Some health experts hold the pomegranate in high esteem and even call it the “new” fountain of youth or one of the top superfoods to include in your diet.
But do you know that historically the pomegranate has always been greatly admired? Throughout the centuries it’s been regaled for its unique taste and bizarre appearance, tough and mottled on the outside, stunning on the inside with tightly stacked glittering ruby seeds.
Mystery and myth has surrounded this fruit admired by some for its so-called powers of rejuvenation, while held in contempt by others, as a forbidden fruit of knowledge not meant for man.
In the 14th century, Arab invaders brought the juicy ruby fruit to the shores of southern Spain. It inspired them to rename one of their conquered cities after the fruit, “Granada” which is the site of one of their most magnificent palaces, the Alhambra – filled with ornate carvings, fountains, and statuary.
Apart from the Middle East, the pomegranate is also native to Northern India, and is now grown in California and Arizona. You can also find them at local delis and fruit stands, chilly grocery store produce isles, and in the kitchens of America’s top chefs. But what about the health benefits? Were the ancient sages right?
Health and Medical Research
In terms of vitamins and minerals that our bodies need each day, pomegranates do not rank particularly high. Per serving – that’s about half a medium pomegranate (or 87 grams) – they have less than 10% of your daily intake for vitamins C and B3, calcium, iron, magnesium, and potassium.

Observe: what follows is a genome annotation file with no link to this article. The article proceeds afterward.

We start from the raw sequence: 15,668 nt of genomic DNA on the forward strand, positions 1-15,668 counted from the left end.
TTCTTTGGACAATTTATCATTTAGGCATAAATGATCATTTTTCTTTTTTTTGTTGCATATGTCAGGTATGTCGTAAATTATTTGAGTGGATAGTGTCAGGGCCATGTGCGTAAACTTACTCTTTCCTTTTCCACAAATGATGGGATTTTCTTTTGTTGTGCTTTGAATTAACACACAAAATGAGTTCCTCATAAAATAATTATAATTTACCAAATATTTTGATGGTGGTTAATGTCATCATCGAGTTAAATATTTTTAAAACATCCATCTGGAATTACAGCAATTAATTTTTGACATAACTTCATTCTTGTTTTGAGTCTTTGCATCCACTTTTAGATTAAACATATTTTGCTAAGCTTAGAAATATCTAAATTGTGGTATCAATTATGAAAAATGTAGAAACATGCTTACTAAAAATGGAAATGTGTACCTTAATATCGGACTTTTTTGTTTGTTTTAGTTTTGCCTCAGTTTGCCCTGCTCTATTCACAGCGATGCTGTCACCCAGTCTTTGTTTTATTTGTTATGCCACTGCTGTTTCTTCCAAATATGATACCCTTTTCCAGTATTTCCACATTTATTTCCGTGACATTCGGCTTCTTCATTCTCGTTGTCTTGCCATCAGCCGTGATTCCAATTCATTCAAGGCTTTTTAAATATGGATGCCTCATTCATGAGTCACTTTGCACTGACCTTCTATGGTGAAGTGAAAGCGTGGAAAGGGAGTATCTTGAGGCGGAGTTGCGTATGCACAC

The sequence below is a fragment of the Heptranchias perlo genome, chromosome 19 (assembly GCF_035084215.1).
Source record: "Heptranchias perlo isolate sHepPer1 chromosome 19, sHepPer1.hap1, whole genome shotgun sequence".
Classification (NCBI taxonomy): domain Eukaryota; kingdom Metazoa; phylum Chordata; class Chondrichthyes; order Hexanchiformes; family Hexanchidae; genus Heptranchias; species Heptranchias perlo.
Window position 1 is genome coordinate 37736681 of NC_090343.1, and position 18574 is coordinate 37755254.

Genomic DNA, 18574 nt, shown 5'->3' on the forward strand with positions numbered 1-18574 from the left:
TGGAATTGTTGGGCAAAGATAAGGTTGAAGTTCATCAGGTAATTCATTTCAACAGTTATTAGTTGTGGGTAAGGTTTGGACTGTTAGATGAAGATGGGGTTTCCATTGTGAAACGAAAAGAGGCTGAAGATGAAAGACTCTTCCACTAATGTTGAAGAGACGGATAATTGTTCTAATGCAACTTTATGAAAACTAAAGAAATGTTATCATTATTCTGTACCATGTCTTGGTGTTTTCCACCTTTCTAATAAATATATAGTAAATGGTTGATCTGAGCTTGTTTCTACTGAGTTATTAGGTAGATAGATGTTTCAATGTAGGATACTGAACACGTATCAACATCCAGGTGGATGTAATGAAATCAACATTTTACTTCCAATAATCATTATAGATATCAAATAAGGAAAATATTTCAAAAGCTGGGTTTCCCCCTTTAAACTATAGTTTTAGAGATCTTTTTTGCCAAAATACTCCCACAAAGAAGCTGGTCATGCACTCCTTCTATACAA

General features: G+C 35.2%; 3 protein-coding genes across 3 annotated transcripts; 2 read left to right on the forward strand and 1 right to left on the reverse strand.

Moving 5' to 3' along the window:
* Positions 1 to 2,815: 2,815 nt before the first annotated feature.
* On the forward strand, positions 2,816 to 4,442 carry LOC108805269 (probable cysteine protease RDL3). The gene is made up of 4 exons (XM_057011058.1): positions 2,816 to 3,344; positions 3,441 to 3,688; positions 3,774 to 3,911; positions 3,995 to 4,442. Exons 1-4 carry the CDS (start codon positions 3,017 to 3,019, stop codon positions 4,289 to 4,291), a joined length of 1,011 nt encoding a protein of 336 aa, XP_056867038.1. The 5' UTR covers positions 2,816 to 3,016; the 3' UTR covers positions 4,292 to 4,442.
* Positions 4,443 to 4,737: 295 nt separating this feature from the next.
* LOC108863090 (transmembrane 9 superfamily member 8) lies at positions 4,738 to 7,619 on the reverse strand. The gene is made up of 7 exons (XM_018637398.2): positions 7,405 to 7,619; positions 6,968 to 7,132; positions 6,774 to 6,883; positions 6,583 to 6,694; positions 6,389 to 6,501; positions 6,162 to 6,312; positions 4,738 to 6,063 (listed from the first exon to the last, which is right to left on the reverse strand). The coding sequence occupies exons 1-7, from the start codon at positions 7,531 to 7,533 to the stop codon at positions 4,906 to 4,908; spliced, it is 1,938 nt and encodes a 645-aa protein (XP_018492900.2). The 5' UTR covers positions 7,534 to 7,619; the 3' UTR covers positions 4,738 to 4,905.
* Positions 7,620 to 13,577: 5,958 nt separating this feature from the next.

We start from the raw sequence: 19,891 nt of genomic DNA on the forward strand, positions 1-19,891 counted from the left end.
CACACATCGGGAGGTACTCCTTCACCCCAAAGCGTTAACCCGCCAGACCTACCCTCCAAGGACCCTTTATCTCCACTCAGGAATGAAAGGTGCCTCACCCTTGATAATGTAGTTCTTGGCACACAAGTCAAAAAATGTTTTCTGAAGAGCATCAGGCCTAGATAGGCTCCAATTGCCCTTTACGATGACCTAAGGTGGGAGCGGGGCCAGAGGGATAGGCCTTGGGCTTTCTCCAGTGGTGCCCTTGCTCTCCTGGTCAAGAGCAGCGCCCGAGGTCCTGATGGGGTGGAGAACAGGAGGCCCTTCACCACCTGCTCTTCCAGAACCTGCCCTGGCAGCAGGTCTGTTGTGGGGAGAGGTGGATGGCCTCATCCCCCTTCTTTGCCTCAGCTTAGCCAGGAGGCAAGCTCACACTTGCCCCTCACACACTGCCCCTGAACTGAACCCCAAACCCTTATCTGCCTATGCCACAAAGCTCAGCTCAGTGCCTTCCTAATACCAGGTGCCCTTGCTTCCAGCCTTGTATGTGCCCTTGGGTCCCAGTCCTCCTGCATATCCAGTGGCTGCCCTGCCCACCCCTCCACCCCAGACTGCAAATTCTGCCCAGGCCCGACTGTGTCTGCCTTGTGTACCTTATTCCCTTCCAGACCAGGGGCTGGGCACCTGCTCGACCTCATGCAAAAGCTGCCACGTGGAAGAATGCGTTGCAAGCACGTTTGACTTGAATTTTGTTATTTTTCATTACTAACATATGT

The juice ranks slightly higher in vitamins and minerals, because it doesn’t have the fat-free sugar-free fiber that comes along with the fruit. Essentially, you’re just getting the sweet stuff – which means more calories from natural sugars.
So why is pomegranate all the buzz in the health world? Over the past few years, health experts listed pomegranate as a superfood since it contains very high levels of several polyphenols and terpenoids, or natural plant chemicals that protect the plant (and us) from cell damage: some you might even recognize like beta-carotene. Since pomegranate contains these antioxidants, there has been research and animal studies that show that it neutralizes substances in the body that can trigger prostate and lung cancer. Some studies have shown that it improves heart health by increasing circulation and keeping plaques in the arteries moving.
Weight Loss and Cooking
Fresh pomegranate is great for a “slower snack”. Chill it first, cut it open with a knife and place it on a paper towel in case you happen to crush one of the “aril” or the juicy red parts surrounding each seed. Once the pomegranate is cut open, it’s easy to pluck the firm seeds out and pop them in your mouth as you work at the computer or watch TV. Enjoy a fresh pomegranate instead of loading up on high-fat, buttery popcorn or super salty chips. Pomegranate seeds are practically fat-free and 1/2 cup of the seeds with arils are only 80 calories.
Pomegranates are in season in the US typically from September to January and have a delectable flavor that reminds me of a cross between a cranberry and sweet cherry. Cooking with them is easy and I love using the fresh seeds to sprinkle on desserts (like a low-fat cheesecake), stir into salsas, or use as a garnish on stuffed chili peppers and lightly baked seafood dishes. The juice is great for mixed drinks, marinades, and sauces. For the holidays, try mixing in fresh pomegranate seeds into wild rice dishes, mixed salads, and add them to your cranberry sauce.
Related Recipes and Post
- You don’t have to visit your favorite Mexican restaurant to enjoy, Pomegranate Margaritas.
- Could your favorite drinks, including fruit drinks be the cause of excess poundage? Find out what Joy Bauer has to say.
- Is chocolate another superfood you should include in your diet?
- Read Elise’s blog about Pomegranates and check her amazing list of recipes.
- Find out how to peel a pomegranate.
First published in October 2008.